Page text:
Monday, August 14, 2023
By
Web Desk

Donald Trump fan Javier Milei wins Argentina's primary presidential election

With around 90% of ballots counted, Javier Milei achieved 30.5% of the vote, far higher than predicted

By
Web Desk
Argentine presidential candidate of the La Libertad Avanza alliance, Javier Milei, reacts with Ramiro Marra, candidate for head of government of Buenos Aires, and Victoria Villarruel, candidate for vice-president, on stage at his campaign headquarters on the day of Argentinas primary elections, in Buenos Aires, Argentina — Reuters
Argentine presidential candidate of the La Libertad Avanza alliance, Javier Milei, reacts with Ramiro Marra, candidate for head of government of Buenos Aires, and Victoria Villarruel, candidate for vice-president, on stage at his campaign headquarters on the day of Argentina's primary elections, in Buenos Aires, Argentina — Reuters

Javier Milei, a Libertarian outsider, emerged as the biggest vote winner in the primary elections to choose presidential candidates for October's general elections, shocking Argentina's political establishment. 

Milei, a presidential candidate of the Liberty Advances coalition and supporter of former US President Donald Trump, says Argentina’s central bank should be abolished, thinks climate change is a lie, characterises sex education as a ploy to destroy the family, believes the sale of human organs should be legal, and wants to make it easier to own handguns.

With some 90% of ballots counted, far-right libertarian economist Milei had 30.5% of the vote, higher than predicted, with the main conservative opposition bloc behind at 28% and the ruling Peronist coalition in third place at 27%.

The result is a stinging rebuke to the center-left Peronist coalition and the main Together for Change conservative opposition bloc with inflation at 116% and a cost-of-living crisis leaving four in 10 people in poverty.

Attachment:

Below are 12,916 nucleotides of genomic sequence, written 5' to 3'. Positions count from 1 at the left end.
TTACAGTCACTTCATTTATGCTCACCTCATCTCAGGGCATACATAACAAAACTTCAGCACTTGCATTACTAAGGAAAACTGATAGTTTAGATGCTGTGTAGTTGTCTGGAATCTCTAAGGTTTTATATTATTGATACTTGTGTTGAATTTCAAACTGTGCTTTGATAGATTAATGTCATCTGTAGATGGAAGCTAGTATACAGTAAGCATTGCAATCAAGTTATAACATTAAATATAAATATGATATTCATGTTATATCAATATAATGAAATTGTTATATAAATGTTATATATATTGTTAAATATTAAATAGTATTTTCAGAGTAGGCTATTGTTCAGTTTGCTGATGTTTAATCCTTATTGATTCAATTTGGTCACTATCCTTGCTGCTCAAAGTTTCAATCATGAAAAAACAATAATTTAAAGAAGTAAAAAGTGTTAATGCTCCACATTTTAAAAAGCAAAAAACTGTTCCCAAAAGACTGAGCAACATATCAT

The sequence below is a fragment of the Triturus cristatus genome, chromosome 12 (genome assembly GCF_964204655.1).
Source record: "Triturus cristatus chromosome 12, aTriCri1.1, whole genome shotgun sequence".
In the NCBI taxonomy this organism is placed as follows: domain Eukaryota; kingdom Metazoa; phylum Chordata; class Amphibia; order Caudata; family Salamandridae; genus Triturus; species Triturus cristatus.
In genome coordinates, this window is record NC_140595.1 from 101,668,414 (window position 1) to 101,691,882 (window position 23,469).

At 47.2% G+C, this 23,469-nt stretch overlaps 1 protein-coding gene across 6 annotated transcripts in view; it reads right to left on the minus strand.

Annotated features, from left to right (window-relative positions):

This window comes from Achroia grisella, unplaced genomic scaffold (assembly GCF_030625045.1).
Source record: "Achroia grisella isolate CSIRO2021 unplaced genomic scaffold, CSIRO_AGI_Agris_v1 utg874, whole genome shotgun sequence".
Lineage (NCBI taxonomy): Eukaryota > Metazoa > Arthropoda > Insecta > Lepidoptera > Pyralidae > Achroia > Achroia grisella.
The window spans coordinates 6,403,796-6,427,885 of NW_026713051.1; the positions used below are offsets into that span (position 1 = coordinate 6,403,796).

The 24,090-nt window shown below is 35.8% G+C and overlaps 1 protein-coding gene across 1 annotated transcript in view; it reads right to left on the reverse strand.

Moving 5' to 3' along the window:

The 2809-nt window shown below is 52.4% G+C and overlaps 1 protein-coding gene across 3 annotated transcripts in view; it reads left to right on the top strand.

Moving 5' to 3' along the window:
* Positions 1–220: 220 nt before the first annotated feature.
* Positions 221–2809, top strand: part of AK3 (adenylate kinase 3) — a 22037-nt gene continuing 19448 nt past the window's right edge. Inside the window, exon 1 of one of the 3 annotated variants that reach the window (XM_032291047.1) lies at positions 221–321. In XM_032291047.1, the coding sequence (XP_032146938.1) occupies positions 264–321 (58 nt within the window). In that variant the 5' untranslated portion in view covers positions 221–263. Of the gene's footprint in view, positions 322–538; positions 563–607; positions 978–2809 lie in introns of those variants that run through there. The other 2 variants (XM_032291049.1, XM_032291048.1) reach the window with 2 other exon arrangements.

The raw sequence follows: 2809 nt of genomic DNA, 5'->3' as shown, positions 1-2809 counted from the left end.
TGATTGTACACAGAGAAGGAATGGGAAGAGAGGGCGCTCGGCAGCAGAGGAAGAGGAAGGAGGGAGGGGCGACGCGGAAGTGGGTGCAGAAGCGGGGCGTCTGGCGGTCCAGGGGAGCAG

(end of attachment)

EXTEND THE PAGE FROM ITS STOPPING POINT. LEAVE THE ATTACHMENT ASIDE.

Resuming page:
"We are the true opposition," Milei said in a bullish speech after the results. "A different Argentina is impossible with the same old things that have always failed."

Voting in the primaries is obligatory for most adults and each person gets one vote, making it in effect a dress rehearsal for the Oct. 22 general election and giving a clear indication of who is the favorite to win the presidency.

The October election will be key for policy affecting Argentina's huge farm sector, one of the world's top exporters of soy, corn, and beef, the peso currency and bonds, and ongoing talks over a $44 billion debt deal with the International Monetary Fund.

The economic crisis has left many Argentines disillusioned with the main political parties and opened the door for Milei, who struck a chord, especially with the young.

"Inflation is killing us and job uncertainty doesn't let you plan your life," said Adriana Alonso, a 42-year-old housewife.

As polls closed in the early evening after voting system glitches caused long lines in the capital Buenos Aires, all the talk in campaign hubs was about Milei, a brash outsider who has pledged to shutter the central bank and dollarize the economy.

"Milei's growth is a surprise. This speaks of people's anger with politics," said former conservative President Mauricio Macri as he arrived at Together for Change's election bunker.

In the most important leadership race, within the Together for Change coalition, hard-line conservative Patricia Bullrich, a former security minister, beat out moderate Buenos Aires Mayor Horacio Larreta, who pledged to get behind her campaign.

Economy Minister Sergio Massa won the nomination for the ruling Peronist coalition, as expected, and could perform more strongly in October if he can win over more moderate voters.

The unpredictable factor had been Milei, whose loud rock-style rallies are reminiscent of ex-U.S. President Donald Trump, but he far outperformed all forecasts. Most polls had given him just shy of one-fifth of the likely vote, though were also badly wrong four years ago in the 2019 primaries.

Turnout was under 70%, the lowest for a primary election since they started to be held in Argentina over a decade ago.

Whoever wins in October, or more likely in a November runoff, will have big decisions to make on rebuilding depleted foreign reserves, boosting grains exports, reining in inflation, and on how to unwind a thicket of currency controls.


— Additional input from Reuters